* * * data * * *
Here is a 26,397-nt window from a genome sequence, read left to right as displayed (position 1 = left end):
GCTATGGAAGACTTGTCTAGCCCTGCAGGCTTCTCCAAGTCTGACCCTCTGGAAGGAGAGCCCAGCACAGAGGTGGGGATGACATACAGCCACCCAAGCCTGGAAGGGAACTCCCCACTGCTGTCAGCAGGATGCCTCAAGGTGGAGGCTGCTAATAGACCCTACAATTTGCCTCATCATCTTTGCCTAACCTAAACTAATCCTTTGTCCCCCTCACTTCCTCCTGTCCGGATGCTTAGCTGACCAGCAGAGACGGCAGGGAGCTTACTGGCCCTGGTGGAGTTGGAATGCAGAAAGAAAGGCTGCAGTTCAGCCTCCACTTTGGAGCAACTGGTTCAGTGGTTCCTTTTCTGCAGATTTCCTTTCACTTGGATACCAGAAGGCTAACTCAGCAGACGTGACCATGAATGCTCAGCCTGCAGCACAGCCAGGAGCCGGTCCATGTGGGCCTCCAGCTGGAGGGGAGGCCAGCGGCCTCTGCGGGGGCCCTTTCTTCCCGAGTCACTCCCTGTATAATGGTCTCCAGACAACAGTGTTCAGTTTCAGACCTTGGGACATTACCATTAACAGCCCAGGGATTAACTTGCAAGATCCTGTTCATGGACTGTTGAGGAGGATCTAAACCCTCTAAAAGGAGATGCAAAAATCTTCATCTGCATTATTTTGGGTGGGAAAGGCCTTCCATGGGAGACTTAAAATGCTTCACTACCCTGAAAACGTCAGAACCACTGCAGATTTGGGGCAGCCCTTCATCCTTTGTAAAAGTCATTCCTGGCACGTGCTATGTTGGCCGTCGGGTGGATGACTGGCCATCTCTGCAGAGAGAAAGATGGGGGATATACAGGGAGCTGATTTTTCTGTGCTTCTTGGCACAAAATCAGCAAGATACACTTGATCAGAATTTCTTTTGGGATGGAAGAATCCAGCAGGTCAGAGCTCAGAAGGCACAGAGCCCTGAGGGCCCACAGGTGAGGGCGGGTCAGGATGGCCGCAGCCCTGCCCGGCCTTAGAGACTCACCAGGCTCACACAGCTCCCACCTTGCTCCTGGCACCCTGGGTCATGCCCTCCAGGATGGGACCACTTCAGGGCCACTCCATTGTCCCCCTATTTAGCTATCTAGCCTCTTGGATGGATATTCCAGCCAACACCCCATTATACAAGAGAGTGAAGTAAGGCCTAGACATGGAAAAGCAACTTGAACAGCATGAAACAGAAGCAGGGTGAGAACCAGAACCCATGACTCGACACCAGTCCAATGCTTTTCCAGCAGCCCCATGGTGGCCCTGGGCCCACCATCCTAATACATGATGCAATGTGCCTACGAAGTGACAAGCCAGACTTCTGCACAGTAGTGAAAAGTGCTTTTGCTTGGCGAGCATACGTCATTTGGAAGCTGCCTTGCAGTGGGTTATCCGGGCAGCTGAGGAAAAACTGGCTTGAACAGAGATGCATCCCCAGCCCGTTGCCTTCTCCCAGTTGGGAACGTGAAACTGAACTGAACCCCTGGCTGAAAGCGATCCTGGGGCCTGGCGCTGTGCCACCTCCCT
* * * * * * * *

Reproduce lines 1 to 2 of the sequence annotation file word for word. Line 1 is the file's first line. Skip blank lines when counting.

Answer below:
Here is a 26,397-nt window from a genome sequence, read left to right as displayed (position 1 = left end):
GCTATGGAAGACTTGTCTAGCCCTGCAGGCTTCTCCAAGTCTGACCCTCTGGAAGGAGAGCCCAGCACAGAGGTGGGGATGACATACAGCCACCCAAGCCTGGAAGGGAACTCCCCACTGCTGTCAGCAGGATGCCTCAAGGTGGAGGCTGCTAATAGACCCTACAATTTGCCTCATCATCTTTGCCTAACCTAAACTAATCCTTTGTCCCCCTCACTTCCTCCTGTCCGGATGCTTAGCTGACCAGCAGAGACGGCAGGGAGCTTACTGGCCCTGGTGGAGTTGGAATGCAGAAAGAAAGGCTGCAGTTCAGCCTCCACTTTGGAGCAACTGGTTCAGTGGTTCCTTTTCTGCAGATTTCCTTTCACTTGGATACCAGAAGGCTAACTCAGCAGACGTGACCATGAATGCTCAGCCTGCAGCACAGCCAGGAGCCGGTCCATGTGGGCCTCCAGCTGGAGGGGAGGCCAGCGGCCTCTGCGGGGGCCCTTTCTTCCCGAGTCACTCCCTGTATAATGGTCTCCAGACAACAGTGTTCAGTTTCAGACCTTGGGACATTACCATTAACAGCCCAGGGATTAACTTGCAAGATCCTGTTCATGGACTGTTGAGGAGGATCTAAACCCTCTAAAAGGAGATGCAAAAATCTTCATCTGCATTATTTTGGGTGGGAAAGGCCTTCCATGGGAGACTTAAAATGCTTCACTACCCTGAAAACGTCAGAACCACTGCAGATTTGGGGCAGCCCTTCATCCTTTGTAAAAGTCATTCCTGGCACGTGCTATGTTGGCCGTCGGGTGGATGACTGGCCATCTCTGCAGAGAGAAAGATGGGGGATATACAGGGAGCTGATTTTTCTGTGCTTCTTGGCACAAAATCAGCAAGATACACTTGATCAGAATTTCTTTTGGGATGGAAGAATCCAGCAGGTCAGAGCTCAGAAGGCACAGAGCCCTGAGGGCCCACAGGTGAGGGCGGGTCAGGATGGCCGCAGCCCTGCCCGGCCTTAGAGACTCACCAGGCTCACACAGCTCCCACCTTGCTCCTGGCACCCTGGGTCATGCCCTCCAGGATGGGACCACTTCAGGGCCACTCCATTGTCCCCCTATTTAGCTATCTAGCCTCTTGGATGGATATTCCAGCCAACACCCCATTATACAAGAGAGTGAAGTAAGGCCTAGACATGGAAAAGCAACTTGAACAGCATGAAACAGAAGCAGGGTGAGAACCAGAACCCATGACTCGACACCAGTCCAATGCTTTTCCAGCAGCCCCATGGTGGCCCTGGGCCCACCATCCTAATACATGATGCAATGTGCCTACGAAGTGACAAGCCAGACTTCTGCACAGTAGTGAAAAGTGCTTTTGCTTGGCGAGCATACGTCATTTGGAAGCTGCCTTGCAGTGGGTTATCCGGGCAGCTGAGGAAAAACTGGCTTGAACAGAGATGCATCCCCAGCCCGTTGCCTTCTCCCAGTTGGGAACGTGAAACTGAACTGAACCCCTGGCTGAAAGCGATCCTGGGGCCTGGCGCTGTGCCACCTCCCT